Out of all Arlene Leib's hobbies, she says one stands out above the rest: playing cards.
But the 81-year-old isn't talking about bridge or rummy.
She's played her favorite games — three-card poker, blackjack and Texas Hold 'Em — at hundreds of casinos across the country for the past 40 years.
She reaches for a 2012 American Casino Guide. A list of all the casinos in each state, it might as well be her own checklist.
"There's my Bible," she says, holding it out in front of her.
And the grandmother of six and great-grandmother of three doesn't limit her thrills to visiting far-flung casinos: She attends national bowling tournaments each year, runs her own business and did the Polar Bear Plunge for 10 years in a row before stopping two years ago.
Not one day passes that she feels 81.
"I'm still young," she says.
York roots: Leib was born in York and grew up on a farm in Manchester Township. She went to school at Foustown, attending until the eighth grade.
She married and had four children — who are now ages 50, 56, 58 and 60. After raising them and divorcing her husband, she decided she was going to take a trip by herself.
In her 40s, that journey sent her all the way to Orange County, Calif. She was on the road for six weeks, covering 10,000 miles and 25 different states.
She used posters and billboards to find entertainment, bouncing along from place to place and sleeping in her car most nights. With her clothes hanging on a line and a cooler full of water, Pepsi and M&Ms at hand, she said it was actually quite cozy.
"I stopped everywhere I wanted to stop," she said. "And I loved traveling by myself."
Leib said she particularly loved Arizona and North Dakota, but York is still her home.
"Because my family's all here. You've got a set place — you have a place where your roots are," she said.
Riding solo: After that initial trip, Leib didn't stop traveling.
For the past 27 years, she's gone to national bowling tournaments, which are held in different states each year. In her prime, she bowled a 160 average. Now she's at a 140 average and still competes each year.
"But I still bowl," she said. "I love it."
Those years of traveling have sent her to all the continental United States, almost all the national parks and more casinos than she can keep track of.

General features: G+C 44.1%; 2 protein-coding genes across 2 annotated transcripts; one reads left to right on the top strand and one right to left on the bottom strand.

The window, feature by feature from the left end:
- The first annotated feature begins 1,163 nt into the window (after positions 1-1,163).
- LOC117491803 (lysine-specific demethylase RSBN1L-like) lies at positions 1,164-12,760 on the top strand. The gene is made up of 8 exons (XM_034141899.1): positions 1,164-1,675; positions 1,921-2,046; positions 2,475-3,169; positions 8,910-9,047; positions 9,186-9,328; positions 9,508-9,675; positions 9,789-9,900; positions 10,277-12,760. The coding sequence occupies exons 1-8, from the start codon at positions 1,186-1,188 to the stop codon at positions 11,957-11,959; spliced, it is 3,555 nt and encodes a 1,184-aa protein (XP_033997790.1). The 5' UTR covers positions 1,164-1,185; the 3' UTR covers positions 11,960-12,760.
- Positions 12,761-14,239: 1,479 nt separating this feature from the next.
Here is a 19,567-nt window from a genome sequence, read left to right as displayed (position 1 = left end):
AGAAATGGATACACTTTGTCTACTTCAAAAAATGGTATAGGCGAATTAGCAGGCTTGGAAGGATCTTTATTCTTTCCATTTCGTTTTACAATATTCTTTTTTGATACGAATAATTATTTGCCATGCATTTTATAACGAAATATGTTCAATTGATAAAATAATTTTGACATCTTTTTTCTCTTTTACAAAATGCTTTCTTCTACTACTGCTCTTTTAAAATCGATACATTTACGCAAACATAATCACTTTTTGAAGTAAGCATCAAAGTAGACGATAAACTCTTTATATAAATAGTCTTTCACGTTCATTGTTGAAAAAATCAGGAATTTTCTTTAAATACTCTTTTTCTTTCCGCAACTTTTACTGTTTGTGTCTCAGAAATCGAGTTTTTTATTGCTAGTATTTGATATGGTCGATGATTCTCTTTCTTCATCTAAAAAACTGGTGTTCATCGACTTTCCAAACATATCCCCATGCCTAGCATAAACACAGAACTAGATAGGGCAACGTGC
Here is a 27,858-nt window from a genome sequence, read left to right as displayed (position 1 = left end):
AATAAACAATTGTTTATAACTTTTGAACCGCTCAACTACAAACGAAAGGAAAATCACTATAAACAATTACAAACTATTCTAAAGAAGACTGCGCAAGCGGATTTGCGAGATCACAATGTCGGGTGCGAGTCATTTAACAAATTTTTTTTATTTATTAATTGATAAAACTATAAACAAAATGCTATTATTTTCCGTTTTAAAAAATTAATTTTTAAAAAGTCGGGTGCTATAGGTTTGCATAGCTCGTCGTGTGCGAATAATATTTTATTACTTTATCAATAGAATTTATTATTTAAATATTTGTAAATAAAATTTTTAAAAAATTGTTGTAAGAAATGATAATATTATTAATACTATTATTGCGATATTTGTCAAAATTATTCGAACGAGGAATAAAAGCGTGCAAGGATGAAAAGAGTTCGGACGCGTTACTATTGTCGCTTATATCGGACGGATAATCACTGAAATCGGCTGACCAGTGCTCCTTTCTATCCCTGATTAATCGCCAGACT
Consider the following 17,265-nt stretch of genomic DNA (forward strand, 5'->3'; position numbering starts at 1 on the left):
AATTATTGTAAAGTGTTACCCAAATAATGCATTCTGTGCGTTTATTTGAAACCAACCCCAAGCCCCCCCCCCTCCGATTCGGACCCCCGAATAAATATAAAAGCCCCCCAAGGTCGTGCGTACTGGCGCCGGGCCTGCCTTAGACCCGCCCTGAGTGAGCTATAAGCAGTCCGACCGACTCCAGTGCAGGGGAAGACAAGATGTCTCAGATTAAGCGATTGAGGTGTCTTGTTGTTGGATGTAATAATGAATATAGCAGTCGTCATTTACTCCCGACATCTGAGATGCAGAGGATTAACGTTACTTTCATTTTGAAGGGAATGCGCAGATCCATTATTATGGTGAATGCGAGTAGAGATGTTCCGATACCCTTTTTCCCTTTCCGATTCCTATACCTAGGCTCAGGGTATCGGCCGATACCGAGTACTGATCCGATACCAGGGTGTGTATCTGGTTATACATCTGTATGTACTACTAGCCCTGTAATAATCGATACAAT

She even switched her license plate — it's now CASINO1 — so it would be easier to remember when checking into hotels.
Leib said it's surprising how many people come up to talk to her because of her signature plate.
"Especially motorcycle people," she said. "They were the nicest people."
When she comes back from trips, she washes her clothes, folds them and puts them right back in her suitcase.
Finding a partner: In between running her own business, Leib's Custom Draperies, for 48 years, she's also worked at several restaurants and shops.
While working as a short-order cook at PADE Auto Auction in 1998, she met Ron Reigle, a 6-foot-6 Marine Corps vet. But it wasn't until four years ago that the two got to really know each other. Leib had been alone for some 40 years; Reigle is a divorcee and widower himself.
"At 80, 79, it's hard to change when you lived alone all those years," she said.
But the two committed to each other, marrying on a cold Nov. 11, 2011, in a hot air balloon over Bird-in-Hand, Lancaster County.
And two years ago, the couple went on a six-week trip, covering 86 casinos.
"Any place that had a sign, we stopped at," said Reigle, 78.
The couple would ask for — and often receive — complimentary rooms, and Leib even had a stretch where she won thousands of dollars, he said.
"We just loved it," she said.
They're sensible with their money: not cheap, but frugal, Reigle said.
"We don't spend our grocery money in gambling," Leib said.
The couple plans to visit Hawaii in May and Key West, Fla., this summer. Reigle said he'd love to get up to New England and see the leaves change.
"My suitcase is packed," Leib said.
Eternal youth: Around this time of year, she still gets together with her children to enjoy whiskey and hog maw — pig stomach stuffed with potatoes and sausage, Pennsylvania Dutch-style.
"I guess I grew up with my kids," she said.
Although Leib and Reigle have their fun, hard work is what they say keeps them going.
"I have to be doing something," she said.
Leib taught herself to sew, and she said she hasn't stopped since she got out of seventh grade. Growing up, she sold Barbie doll clothes at Central Market, and she still creates draperies and clothes.
"I love to travel, but I can't be without working," she said.
Reigle says that's the secret to staying young: staying busy.
"If you sit around and do nothing, don't plan on being here long," he said.
"I did almost everything," Leib said, turning to her husband of two years.
"She didn't miss much," he replied.
"And we're not done yet, are we?"
– Reach Mollie Durkin at email@example.com.